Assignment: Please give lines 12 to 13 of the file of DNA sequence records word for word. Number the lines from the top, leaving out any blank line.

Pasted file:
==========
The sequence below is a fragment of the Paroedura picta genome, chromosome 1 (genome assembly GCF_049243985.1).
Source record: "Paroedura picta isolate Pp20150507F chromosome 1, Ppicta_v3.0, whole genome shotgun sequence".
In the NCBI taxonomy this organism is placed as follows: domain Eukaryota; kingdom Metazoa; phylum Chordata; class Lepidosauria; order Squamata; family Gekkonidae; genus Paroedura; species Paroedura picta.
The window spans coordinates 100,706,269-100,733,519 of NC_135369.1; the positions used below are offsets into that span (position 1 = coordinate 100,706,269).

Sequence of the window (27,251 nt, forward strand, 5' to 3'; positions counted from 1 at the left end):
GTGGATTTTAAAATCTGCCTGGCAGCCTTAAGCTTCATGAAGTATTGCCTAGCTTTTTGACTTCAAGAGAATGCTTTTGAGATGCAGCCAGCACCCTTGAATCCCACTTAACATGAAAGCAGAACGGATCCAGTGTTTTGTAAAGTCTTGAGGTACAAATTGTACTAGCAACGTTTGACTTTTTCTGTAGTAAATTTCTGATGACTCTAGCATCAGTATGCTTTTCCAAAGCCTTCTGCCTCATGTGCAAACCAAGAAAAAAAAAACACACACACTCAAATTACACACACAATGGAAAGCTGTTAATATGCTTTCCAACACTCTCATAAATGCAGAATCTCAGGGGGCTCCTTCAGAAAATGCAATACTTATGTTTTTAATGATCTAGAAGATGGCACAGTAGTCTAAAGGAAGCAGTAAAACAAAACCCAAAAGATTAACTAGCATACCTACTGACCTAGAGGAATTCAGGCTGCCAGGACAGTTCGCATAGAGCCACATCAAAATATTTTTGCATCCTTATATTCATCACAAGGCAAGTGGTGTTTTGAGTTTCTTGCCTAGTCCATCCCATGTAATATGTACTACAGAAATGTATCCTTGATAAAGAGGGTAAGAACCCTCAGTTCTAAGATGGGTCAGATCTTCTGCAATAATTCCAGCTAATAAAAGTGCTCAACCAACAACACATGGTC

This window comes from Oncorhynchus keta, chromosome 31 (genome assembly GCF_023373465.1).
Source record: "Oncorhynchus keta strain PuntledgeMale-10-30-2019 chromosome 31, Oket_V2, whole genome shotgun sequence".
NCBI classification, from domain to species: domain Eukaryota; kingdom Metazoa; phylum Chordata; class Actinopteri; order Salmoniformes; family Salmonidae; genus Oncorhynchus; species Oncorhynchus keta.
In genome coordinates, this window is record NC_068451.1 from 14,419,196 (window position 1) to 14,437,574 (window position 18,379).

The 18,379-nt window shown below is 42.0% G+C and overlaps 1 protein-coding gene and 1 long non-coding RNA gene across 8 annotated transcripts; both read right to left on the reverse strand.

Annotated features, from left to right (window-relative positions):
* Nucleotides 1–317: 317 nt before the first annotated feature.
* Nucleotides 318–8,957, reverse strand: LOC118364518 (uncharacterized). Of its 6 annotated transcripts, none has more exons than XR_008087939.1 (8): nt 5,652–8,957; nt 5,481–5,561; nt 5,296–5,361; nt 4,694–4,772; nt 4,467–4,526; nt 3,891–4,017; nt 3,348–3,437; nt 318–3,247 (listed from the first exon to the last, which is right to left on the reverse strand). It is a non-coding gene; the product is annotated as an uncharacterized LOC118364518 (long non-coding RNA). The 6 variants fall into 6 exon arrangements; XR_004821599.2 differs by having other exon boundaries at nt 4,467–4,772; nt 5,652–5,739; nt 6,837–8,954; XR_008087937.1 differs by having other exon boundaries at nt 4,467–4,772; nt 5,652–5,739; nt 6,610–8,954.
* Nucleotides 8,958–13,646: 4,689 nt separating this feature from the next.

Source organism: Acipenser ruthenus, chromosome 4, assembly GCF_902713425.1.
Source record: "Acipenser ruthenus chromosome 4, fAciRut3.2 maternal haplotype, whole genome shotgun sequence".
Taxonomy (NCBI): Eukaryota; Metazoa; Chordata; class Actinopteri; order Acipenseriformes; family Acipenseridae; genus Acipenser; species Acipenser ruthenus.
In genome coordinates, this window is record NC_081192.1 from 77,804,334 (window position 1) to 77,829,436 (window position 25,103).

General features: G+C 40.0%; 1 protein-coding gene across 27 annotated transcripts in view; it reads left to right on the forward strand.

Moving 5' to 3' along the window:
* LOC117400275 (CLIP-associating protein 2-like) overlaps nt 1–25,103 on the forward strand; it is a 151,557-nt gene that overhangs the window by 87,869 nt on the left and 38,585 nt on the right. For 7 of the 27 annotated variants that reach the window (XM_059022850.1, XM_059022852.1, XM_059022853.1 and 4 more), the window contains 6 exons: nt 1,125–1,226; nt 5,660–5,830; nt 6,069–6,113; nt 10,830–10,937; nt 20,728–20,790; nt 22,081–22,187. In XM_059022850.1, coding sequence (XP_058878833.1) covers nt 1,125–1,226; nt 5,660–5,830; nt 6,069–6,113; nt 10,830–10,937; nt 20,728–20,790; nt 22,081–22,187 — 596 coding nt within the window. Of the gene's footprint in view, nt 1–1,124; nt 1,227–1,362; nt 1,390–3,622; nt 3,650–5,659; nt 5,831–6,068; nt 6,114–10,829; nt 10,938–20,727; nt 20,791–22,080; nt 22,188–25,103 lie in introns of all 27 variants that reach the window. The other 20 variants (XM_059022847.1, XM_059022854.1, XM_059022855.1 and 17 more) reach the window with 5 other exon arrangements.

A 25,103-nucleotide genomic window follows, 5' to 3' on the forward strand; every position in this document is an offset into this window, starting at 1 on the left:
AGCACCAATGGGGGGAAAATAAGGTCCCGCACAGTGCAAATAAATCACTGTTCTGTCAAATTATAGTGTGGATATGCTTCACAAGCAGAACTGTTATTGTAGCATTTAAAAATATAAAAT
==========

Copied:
Annotated features, from left to right (window-relative positions):
* Nucleotides 1–317: 317 nt before the first annotated feature.